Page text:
“For 80 years, Canon has been committed to developing precision optical technologies that exceed the needs of our customers, and we’re proud that our EF-lenses will play a role in helping Australian scientists tackle some of the most critical questions in astronomy today,” said Kotaro Fukushima, Managing Director, Canon Oceania.
Seeing the Sky like an Insect
According to Sarah Caddy, PhD Candidate from the School of Mathematical and Physical Sciences at Macquarie University, The Huntsman Telescope was inspired by the Dragonfly Array program in the northern hemisphere, both sharing similar science goals to study the structure and evolution of galaxies, like the ultra diffuse and dwarf galaxies. But when it comes to Hunstman, the technology was pushed further.
The approach of combining individual EF 400mm f/2.8 L IS II super-telephoto lenses will enable the Huntsman telescope to scale with the needs of scientists in the future. Recent upgrades to the telescope are already set to further enhance Huntsman’s abilities in studying the Universe.
“The Huntsman’s new suite of powerful computers enable each lens or ‘eye’ of the Huntsman to operate independently of each other. This will allow the telescope to autonomously detect ultra-fast transient events like stellar flares from distant stars or even more exotic phenomena like aiding the search for origin of fast radio bursts that continue to elude astronomers,” says Ms Caddy.
“After the success of Dragonfly in the northern hemisphere, it certainly makes sense to have a similar facility here in the Southern Hemisphere to access parts of the sky that Dragonfly can’t,” she said, highlighting the importance of having a telescope of this nature looking at southern skies.
“Not only that, but Australia is home to many world-class radio telescope facilities. Combining data from radio surveys of the southern sky with Huntsman optical data will help us piece together a more complete view of how galaxies evolve.”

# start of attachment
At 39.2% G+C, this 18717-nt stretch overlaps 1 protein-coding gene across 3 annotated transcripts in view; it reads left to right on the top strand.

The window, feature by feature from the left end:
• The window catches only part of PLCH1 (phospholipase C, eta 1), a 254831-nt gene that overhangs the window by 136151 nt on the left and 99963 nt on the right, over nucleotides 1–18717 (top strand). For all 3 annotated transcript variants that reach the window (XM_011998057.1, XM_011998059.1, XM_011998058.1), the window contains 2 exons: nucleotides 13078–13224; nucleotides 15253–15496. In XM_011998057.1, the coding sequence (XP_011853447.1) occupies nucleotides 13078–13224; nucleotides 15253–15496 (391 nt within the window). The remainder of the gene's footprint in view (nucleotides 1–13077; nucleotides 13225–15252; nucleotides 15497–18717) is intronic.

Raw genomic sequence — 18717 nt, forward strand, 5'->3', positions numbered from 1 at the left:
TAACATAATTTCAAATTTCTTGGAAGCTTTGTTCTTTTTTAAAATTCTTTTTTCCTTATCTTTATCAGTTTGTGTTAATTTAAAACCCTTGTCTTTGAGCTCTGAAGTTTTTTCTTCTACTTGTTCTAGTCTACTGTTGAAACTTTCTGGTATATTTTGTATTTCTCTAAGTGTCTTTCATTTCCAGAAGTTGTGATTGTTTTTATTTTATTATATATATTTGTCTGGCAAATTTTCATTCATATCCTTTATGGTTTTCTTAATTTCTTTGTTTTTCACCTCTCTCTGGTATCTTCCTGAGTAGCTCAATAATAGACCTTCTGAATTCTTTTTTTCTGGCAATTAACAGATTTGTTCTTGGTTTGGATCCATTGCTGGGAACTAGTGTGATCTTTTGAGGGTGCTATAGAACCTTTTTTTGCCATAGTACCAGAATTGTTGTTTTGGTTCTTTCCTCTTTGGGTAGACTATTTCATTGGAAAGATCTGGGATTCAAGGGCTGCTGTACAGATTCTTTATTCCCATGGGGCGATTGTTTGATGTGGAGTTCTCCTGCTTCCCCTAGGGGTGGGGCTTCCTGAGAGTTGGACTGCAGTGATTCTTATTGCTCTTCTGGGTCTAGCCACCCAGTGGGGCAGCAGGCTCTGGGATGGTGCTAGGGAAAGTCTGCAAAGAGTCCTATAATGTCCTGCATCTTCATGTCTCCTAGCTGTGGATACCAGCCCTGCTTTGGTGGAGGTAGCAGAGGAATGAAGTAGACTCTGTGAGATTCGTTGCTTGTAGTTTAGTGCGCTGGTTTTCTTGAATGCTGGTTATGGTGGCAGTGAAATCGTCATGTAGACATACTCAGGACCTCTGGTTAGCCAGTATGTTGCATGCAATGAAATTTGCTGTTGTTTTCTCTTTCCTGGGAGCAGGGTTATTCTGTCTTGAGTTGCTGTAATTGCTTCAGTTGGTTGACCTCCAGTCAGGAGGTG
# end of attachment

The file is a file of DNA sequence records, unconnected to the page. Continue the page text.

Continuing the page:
“Even the geographical location of Australia is important for Huntsman’s transient science goals. Huntsman will contribute to the growing number of Australian rapid response facilities aiming to capture events like the optical counterparts to Fast Radio Burst and Gravitational Wave progenitors.”
The Huntsman Telescope is also planning on a number of key science targets, including observations of astrophysical objects, even before the Sun has set.
“A future target that I am really excited to explore with Huntsman is the variable red supergiant star Betelgeuse. Specifically, taking images of Betelgeuse during the day! It does sound a bit crazy, but we are exploring the capabilities of Huntsman observing bright targets like stars during the day,” said Ms Caddy.
“There is a significant portion of the year when Betelgeuse is so close to the sun that we can’t observe it at night, and this leaves a big gap in the light curves that Astronomers use to monitor the star's brightness. After Betelgeuse’s odd behaviour in 2019 - 2020 when it dimmed significantly (and even caused speculation that it might explode in a supernova) I’m excited to contribute to efforts aimed at filling in those missing gaps in the light curve.”
Of the nine members of the Huntsman Telescope’s technical and science team, five are Macquarie University PhD students, who are benefiting from the unique opportunity to have hands-on training with such high-tech equipment.
So what’s next for the team working with this brand new telescope?
“What comes next for the team is to sit back, relax, and watch the data roll in!... Well, maybe not too much relaxing. While Huntsman is robotic, both the Huntsman Telescope and the team are still learning how to work together to achieve our science goals.”
“We are so excited to see the project move from the commissioning phase into full-time science mode, and I can’t wait to see how this amazing new facility will help Astronomers explore our Universe in the years to come,” she concluded.